The distribution of hospitals is located on the left side of the map. The hospitals in this study had widely varying abilities in carrying out programs. Hospitals located higher on the left side of the map have been able to adopt more programs than hospitals that are located lower on the map. Rasch modeling literature refers to this aspect as the hospital's ability to carry out a program. Based upon the Rasch ability scores, there is a statistically significant difference (~z=2.13) between the bottom 10 percent of the hospitals and the top 10 percent of the hospitals in their ability to carry out programs. That is, the hospitals with the most ability were able to implement more programs than the hospitals with lesser levels of ability.
What does the preceding statistical analysis tells us? First, the ordering of improvement programs that we obtained in this study is consistent with the stages presented in the Competitive Progression Theory. As a result, we would expect that the improvement programs representing the highest stage activities would be accomplished less often than improvement programs representing the lowest stage activities in this model (because they are more difficult), which we found to be true. Finally, because of the range of difficulty presented by the improvement programs, we would then expect that hospitals would have varying levels of capability in carrying out improvement programs. Indeed, the most capable hospitals were able to implement more programs than the least capable hospitals. Aside from the theoretical framework that proposes general reasons for the success or failure in implementing improvement programs, the practical significance of this analysis lies in the interpretation of the variable map for individual hospitals.
The variable map is interpreted in terms of both hospitals and improvement programs. A program that is 1 logit higher than a hospital's position means that it is twice as difficult to accomplish as a program that is at its level. The converse is also true. A program that is 1 logit lower than a hospital's position means that it is twice as easy to accomplish as a program that is at its level. The difficulty of adopting the program can also be described in terms of its probability of success. Understanding these relationships can guide an organization in making more effective operating decisions and more efficient resource allocations.
For example, if Hospital A as denoted by the arrow in (at the level of the Balanced Scorecard) decided to pursue FOCUS PDSA, there is a 27 percent probability that it will be able to successfully implement the program. If Hospital A decides to pursue the Malcolm Baldrige Award, the chances of success are even lower, <5 percent. However, if the hospital did not have an employee suggestion system and decided to implement that type of program the probability of successfully implementing that program is quite high, nearly 75 percent.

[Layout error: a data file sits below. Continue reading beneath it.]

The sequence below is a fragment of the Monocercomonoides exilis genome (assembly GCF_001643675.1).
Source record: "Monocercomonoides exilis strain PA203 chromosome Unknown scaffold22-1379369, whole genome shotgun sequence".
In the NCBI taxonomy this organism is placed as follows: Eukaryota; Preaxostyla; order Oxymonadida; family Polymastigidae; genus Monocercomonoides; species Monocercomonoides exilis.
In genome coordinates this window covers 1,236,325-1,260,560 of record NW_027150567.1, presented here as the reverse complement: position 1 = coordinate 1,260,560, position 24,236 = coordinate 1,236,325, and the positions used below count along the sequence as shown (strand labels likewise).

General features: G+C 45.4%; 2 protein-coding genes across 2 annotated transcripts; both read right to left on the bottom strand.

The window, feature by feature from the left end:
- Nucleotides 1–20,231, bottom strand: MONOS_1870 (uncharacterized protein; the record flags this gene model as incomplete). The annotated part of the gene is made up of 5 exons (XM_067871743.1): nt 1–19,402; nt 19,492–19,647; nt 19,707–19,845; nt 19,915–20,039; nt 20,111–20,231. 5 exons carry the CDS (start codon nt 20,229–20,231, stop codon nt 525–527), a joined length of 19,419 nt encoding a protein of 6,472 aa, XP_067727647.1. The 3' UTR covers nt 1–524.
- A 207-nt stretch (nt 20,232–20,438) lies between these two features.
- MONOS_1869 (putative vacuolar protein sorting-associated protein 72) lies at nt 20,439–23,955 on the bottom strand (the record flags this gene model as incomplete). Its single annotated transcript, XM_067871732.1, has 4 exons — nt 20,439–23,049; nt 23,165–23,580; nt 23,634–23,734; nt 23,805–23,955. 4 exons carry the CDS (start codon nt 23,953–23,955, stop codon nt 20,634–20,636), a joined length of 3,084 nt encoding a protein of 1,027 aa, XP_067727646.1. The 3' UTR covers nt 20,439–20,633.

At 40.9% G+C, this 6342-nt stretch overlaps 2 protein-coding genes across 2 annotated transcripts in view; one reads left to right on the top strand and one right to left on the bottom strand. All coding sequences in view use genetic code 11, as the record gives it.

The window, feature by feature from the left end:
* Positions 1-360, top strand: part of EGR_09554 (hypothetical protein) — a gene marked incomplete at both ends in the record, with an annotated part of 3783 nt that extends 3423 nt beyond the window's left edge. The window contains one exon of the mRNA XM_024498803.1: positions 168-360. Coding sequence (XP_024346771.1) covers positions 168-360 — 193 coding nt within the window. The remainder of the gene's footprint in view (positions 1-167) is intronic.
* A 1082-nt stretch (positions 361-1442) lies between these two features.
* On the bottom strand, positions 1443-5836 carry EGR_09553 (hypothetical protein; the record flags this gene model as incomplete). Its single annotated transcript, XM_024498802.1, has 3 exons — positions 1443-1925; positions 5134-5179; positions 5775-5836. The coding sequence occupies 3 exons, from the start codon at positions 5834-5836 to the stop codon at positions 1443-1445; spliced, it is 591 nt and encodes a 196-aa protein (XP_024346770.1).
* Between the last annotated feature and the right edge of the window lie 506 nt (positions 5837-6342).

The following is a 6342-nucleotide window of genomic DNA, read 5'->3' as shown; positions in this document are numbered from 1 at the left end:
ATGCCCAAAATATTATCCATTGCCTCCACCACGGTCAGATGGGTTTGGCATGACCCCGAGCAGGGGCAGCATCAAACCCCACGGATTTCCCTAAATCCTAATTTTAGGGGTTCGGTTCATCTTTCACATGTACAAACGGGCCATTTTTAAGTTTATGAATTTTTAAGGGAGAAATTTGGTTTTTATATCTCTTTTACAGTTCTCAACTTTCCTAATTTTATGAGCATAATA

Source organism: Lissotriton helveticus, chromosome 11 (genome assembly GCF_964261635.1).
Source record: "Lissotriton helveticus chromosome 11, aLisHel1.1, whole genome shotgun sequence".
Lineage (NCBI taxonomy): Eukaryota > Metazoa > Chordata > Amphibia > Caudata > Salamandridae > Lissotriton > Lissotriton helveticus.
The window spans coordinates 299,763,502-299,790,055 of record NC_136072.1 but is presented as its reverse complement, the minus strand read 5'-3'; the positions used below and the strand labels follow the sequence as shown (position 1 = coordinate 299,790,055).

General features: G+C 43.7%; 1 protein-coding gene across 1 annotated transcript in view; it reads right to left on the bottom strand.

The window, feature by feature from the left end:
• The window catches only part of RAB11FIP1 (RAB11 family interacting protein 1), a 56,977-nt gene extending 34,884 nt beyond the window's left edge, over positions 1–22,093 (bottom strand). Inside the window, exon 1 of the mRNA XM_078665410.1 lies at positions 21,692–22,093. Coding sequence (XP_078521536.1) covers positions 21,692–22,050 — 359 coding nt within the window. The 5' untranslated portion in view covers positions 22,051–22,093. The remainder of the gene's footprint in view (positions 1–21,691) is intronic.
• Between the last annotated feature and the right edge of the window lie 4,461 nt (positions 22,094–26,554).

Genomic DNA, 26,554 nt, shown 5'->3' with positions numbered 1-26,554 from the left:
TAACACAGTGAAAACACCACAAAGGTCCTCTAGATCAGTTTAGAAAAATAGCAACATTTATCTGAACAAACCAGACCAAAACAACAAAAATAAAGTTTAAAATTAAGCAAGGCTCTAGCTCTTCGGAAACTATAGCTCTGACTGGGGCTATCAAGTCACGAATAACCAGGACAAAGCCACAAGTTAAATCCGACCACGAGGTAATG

The probabilities of success cited in the previous paragraph are related to the difficulty of achieving a particular program. Probability of success like difficulty is determined by distances on the vertical ruler (Bond and Fox 2007
). If a program that a hospital wants to accomplish is 1 logit higher than where the hospital is currently situated in terms of its ability, there is only a 27 percent probability that the program will be accomplished. If a program that a hospital wants to accomplish is 2 logits higher, it is three times as difficult and there is only a 12 percent probability that the program will be accomplished. If a practice that a hospital wants to accomplish is 3 logits higher, it is four times as difficult and there is only a 5 percent probability that the program will be accomplished. One can see that the farther away a program is from the ability of the hospital the greater the chance for failure.
It is important to note that these are only probabilities. Any selection of a program will generally require devoting a substantial amount of financial, human, and time resources in order to ensure that the program is successful. It should be noted that low probabilities do not preclude a hospital from attempting to implement more difficult programs. It simply means that greater effort and more resources will need to be expended by a hospital to ensure the successful implementation of the program.
The second stage of analysis views the overall impact of a hospital's ability to implement programs within its organization relative to its operating performance. To measure the impact on performance, we used the results of the Rasch analysis in conjunction with the Leapfrog score. Because inclusion in the Leapfrog database is voluntary, it should be noted that only 48 of the hospitals taking part in this study also participated in the Leapfrog survey, which is 44 percent of the responding hospitals. A regression model was built using the Rasch hospital ability score (independent variable) and its respective Leapfrog score. Initially, we included case-mix index, number of beds, and urban or rural location in the model to control for differences among hospitals. However, none of these control variables were found to be significant and they were removed from the model. The results from the final model indicate the Rasch ability score is significantly correlated with the Leapfrog score, F(1.47)=16.846, p<.01. The r2=0.264 indicates that over 25 percent of the total variance in the Leapfrog score is explained by the Rasch model ability score. That is, the hospitals with greater numbers of implemented programs tended to have higher scores on the Leapfrog Hospital Quality and Safety Survey.